The art of listening should take centre stage. Truly understand the intricacies of your customers' businesses, their aspirations, and the industry dynamics that shape their environment. Leverage this knowledge to show your insight and go beyond the surface-level prescriptions they are seeing from other potential suppliers. This is how you elevate yourself from a mere vendor to a strategic partner.
Sales might sometimes be a dirty word but do it right and it is remarkably fulfilling.
Demand Generation vs. Lead Generation.
In the context of startups, Account-Based Selling offers a unique advantage by combining demand generation and lead generation. Traditional lead generation methods often rely on casting a wide net and generating as many leads as possible. However, in a startup environment, resources and time are limited, making it crucial to focus efforts on leads with the highest potential for conversion. With cash-burning there is no time to waste.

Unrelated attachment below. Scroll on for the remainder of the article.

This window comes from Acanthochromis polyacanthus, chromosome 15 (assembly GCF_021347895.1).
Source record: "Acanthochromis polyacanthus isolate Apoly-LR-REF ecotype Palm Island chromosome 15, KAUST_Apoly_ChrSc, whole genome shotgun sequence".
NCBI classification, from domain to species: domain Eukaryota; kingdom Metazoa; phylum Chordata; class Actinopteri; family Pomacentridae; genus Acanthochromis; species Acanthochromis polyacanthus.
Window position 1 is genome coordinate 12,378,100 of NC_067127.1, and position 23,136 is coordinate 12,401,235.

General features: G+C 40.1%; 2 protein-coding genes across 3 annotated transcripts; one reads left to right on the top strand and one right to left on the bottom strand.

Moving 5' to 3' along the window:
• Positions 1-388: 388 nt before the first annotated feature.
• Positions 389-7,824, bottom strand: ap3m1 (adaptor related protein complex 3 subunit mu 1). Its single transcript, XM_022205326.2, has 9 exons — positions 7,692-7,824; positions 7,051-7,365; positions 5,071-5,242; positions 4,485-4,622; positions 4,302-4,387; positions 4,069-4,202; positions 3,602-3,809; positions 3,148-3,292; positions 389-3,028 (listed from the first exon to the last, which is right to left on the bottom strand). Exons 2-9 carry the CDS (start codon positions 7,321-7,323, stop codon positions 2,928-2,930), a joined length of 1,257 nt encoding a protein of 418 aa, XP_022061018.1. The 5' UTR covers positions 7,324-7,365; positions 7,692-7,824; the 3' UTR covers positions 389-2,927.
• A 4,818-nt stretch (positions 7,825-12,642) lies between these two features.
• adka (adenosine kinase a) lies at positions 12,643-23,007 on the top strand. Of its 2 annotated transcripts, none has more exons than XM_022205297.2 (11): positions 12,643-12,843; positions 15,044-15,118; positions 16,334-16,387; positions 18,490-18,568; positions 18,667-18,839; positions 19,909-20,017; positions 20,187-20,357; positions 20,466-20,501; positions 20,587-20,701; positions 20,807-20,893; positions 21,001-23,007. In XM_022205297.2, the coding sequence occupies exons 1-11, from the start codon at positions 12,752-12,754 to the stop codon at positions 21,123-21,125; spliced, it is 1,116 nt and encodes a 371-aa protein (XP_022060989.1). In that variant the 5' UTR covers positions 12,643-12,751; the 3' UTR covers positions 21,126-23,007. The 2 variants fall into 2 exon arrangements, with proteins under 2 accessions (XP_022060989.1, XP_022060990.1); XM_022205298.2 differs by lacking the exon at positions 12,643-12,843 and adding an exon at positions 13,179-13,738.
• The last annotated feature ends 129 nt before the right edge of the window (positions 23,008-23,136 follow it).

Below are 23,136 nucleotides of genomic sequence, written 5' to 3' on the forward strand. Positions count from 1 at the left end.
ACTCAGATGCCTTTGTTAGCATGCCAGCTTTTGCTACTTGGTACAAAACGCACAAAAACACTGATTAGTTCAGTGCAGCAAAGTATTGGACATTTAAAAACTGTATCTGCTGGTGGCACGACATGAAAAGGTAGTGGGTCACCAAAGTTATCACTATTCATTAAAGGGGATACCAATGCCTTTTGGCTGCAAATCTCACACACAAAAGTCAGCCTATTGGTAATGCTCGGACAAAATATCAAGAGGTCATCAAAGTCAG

Account-Based Selling allows you to identify the 4% of customers in the market at any given time (and the 1% during a recession), enabling you to concentrate resources where they will yield the greatest return on investment.
In a startup, sales are often down to the senior team, very possibly the CEO. Marketing may not even exist as a function, though in some senses it’s the primary activity of a startup seeking to secure funding, attract talent, and find customer fit for an MVP (minimum viable product).
[Stop reading here if you want to skip my pitch].
A fractional CMO can support founders and their teams with everything from discovering buyer personas; creating GTM plans; developing pitch messaging; sales and negotiation training, to build confidence and embed processes; hiring (third parties or internally); customer research; media relations and thought leadership to create a warm sales environment; and, always, more.
From short-term strategy projects to kick-start your sales and marketing, to tactical delivery deeply embedded in your company, working with a fractional CMO (you know I mean me, right?) gives you access early on to experience and skills that will start you from a position of excellence, and save you heartache and reinvention later.
My email, by the way, is email@example.com.